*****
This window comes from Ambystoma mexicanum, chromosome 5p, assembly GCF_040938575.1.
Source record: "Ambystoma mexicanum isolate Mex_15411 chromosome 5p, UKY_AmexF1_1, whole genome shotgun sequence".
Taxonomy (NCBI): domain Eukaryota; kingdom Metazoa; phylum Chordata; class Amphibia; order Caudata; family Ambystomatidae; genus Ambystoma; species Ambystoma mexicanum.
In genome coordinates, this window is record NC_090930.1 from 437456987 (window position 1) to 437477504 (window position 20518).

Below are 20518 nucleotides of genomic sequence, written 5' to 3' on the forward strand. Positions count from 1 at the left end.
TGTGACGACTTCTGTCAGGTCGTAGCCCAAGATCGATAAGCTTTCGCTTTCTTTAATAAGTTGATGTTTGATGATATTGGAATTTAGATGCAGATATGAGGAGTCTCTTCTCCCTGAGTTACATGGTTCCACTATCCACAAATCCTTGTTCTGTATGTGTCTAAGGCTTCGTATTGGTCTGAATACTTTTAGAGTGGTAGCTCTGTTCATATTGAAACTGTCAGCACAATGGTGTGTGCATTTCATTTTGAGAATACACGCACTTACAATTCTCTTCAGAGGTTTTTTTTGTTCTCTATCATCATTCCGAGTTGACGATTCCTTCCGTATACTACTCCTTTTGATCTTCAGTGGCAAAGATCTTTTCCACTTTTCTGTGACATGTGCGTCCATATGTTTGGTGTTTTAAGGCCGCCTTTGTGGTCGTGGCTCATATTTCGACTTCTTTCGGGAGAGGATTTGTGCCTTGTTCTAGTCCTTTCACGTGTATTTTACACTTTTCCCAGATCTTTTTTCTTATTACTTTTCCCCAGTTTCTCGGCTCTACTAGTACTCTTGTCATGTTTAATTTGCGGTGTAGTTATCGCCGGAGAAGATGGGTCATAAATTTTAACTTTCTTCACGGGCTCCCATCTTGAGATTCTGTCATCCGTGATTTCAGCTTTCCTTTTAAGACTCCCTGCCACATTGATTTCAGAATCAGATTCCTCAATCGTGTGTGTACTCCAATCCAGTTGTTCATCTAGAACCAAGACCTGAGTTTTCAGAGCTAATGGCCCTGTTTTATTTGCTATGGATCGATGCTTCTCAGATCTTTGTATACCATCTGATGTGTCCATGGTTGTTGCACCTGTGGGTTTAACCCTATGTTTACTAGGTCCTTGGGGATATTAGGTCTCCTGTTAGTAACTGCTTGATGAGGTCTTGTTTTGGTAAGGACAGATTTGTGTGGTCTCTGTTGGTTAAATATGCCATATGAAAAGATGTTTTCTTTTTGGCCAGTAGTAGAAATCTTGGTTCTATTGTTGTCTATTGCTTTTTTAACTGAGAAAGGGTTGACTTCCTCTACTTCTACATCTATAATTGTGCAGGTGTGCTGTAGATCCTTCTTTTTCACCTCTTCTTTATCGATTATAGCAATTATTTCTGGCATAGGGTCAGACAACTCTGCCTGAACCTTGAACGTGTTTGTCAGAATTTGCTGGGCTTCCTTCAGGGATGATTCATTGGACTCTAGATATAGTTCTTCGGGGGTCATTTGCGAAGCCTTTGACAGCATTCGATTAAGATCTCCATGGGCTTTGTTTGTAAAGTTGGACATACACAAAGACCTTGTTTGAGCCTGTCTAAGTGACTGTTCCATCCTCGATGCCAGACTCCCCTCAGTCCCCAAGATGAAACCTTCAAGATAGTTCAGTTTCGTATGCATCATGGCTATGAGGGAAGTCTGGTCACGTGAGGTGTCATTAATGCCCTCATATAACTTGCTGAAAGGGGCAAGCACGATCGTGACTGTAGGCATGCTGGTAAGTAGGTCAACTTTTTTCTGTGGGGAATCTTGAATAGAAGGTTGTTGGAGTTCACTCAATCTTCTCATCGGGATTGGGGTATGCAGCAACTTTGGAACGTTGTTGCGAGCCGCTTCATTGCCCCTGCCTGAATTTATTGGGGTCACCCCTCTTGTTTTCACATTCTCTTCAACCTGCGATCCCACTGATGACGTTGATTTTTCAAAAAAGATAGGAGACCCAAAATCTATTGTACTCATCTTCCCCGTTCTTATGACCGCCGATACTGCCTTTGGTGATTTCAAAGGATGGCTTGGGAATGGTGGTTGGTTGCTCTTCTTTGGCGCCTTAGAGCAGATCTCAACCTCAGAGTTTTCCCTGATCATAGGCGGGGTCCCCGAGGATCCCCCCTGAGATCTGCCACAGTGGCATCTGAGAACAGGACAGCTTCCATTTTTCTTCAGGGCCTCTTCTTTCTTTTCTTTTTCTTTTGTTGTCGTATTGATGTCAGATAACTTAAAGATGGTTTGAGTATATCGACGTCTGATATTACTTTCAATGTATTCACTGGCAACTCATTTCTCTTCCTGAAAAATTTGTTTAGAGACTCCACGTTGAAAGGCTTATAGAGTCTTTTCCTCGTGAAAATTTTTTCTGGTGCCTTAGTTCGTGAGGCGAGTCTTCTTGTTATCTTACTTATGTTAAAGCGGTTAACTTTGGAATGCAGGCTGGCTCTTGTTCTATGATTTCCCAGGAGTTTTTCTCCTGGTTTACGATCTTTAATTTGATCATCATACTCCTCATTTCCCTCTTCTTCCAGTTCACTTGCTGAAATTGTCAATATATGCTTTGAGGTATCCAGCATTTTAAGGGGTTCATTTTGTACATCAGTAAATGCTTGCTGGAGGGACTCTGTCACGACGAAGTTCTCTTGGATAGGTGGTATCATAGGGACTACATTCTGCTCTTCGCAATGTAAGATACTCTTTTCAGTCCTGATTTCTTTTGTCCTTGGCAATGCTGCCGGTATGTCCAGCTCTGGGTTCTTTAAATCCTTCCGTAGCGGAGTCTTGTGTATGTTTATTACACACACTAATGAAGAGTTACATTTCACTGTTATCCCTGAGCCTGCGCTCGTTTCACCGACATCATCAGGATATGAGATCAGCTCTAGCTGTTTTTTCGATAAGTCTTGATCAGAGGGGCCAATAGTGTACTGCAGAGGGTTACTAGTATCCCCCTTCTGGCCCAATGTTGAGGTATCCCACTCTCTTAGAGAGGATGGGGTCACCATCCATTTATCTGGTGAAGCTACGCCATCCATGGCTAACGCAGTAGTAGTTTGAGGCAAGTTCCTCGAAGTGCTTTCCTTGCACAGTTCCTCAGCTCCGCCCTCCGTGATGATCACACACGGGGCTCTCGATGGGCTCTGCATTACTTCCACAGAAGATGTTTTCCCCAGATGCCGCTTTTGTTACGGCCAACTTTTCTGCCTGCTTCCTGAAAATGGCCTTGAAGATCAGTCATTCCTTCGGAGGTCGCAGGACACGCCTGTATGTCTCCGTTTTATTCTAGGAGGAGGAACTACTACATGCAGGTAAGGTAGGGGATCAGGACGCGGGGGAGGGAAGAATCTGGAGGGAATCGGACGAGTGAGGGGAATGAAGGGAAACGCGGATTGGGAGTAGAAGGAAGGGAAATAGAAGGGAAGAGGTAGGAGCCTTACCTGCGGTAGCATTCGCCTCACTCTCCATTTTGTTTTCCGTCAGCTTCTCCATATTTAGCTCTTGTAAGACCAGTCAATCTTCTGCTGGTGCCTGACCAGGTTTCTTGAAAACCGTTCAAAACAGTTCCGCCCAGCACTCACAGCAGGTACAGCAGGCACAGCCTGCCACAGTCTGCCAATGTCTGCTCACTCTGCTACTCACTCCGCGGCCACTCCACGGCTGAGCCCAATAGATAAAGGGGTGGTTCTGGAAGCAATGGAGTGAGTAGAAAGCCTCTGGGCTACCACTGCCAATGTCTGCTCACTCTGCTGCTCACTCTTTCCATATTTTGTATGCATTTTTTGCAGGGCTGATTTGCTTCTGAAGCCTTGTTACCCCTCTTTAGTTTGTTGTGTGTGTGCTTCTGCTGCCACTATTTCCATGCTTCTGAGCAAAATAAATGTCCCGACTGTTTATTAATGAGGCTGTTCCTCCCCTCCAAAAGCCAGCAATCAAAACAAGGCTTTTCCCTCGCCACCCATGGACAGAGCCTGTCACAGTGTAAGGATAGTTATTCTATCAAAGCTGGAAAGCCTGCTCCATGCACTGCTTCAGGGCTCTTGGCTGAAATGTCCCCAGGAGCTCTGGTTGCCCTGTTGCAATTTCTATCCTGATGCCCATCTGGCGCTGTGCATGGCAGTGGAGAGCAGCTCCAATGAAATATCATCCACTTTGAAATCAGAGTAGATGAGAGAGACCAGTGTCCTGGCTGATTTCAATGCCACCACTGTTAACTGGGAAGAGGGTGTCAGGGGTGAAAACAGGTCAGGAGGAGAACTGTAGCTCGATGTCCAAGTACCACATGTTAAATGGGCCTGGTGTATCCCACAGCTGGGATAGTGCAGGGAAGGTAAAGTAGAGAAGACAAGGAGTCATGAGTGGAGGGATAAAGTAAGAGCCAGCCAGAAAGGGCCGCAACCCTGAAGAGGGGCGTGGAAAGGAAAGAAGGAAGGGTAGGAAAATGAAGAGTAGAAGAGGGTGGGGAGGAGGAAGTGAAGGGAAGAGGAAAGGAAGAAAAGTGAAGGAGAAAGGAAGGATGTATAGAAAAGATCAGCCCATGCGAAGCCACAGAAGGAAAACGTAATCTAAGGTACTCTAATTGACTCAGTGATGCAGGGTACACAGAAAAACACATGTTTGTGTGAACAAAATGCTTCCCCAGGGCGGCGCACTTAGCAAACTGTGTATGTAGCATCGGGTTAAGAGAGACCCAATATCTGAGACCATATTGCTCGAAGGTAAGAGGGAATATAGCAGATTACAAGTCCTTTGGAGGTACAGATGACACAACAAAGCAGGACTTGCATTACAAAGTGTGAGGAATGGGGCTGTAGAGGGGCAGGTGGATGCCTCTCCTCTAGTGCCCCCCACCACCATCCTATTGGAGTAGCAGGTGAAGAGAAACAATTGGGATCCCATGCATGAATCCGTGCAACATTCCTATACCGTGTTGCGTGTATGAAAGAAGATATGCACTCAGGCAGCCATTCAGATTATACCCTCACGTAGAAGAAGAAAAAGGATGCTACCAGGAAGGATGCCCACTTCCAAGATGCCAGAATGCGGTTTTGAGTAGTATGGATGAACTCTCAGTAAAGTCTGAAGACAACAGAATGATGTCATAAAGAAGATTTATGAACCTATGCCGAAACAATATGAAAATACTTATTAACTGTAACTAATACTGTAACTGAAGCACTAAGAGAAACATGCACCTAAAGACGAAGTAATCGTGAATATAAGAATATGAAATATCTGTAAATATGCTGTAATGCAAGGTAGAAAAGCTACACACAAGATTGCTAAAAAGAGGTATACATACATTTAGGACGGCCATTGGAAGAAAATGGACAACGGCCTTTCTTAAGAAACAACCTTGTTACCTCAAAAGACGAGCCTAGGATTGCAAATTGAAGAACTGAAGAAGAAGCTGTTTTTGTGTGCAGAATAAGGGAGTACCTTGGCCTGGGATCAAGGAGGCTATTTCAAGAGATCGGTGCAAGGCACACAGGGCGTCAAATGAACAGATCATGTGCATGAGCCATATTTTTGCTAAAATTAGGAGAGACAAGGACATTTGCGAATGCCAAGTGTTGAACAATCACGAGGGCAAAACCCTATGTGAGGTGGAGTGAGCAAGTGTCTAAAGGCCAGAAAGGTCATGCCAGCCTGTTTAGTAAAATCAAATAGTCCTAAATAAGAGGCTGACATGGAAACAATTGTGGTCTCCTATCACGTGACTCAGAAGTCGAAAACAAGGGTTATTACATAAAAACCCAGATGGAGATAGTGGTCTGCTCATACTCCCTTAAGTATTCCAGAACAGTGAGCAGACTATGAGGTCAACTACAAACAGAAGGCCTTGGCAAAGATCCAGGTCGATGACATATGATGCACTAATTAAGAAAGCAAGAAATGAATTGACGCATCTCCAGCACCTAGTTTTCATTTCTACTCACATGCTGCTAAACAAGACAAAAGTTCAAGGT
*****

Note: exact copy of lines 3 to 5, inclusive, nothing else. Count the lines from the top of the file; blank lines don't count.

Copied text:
Taxonomy (NCBI): domain Eukaryota; kingdom Metazoa; phylum Chordata; class Amphibia; order Caudata; family Ambystomatidae; genus Ambystoma; species Ambystoma mexicanum.
In genome coordinates, this window is record NC_090930.1 from 437456987 (window position 1) to 437477504 (window position 20518).

Below are 20518 nucleotides of genomic sequence, written 5' to 3' on the forward strand. Positions count from 1 at the left end.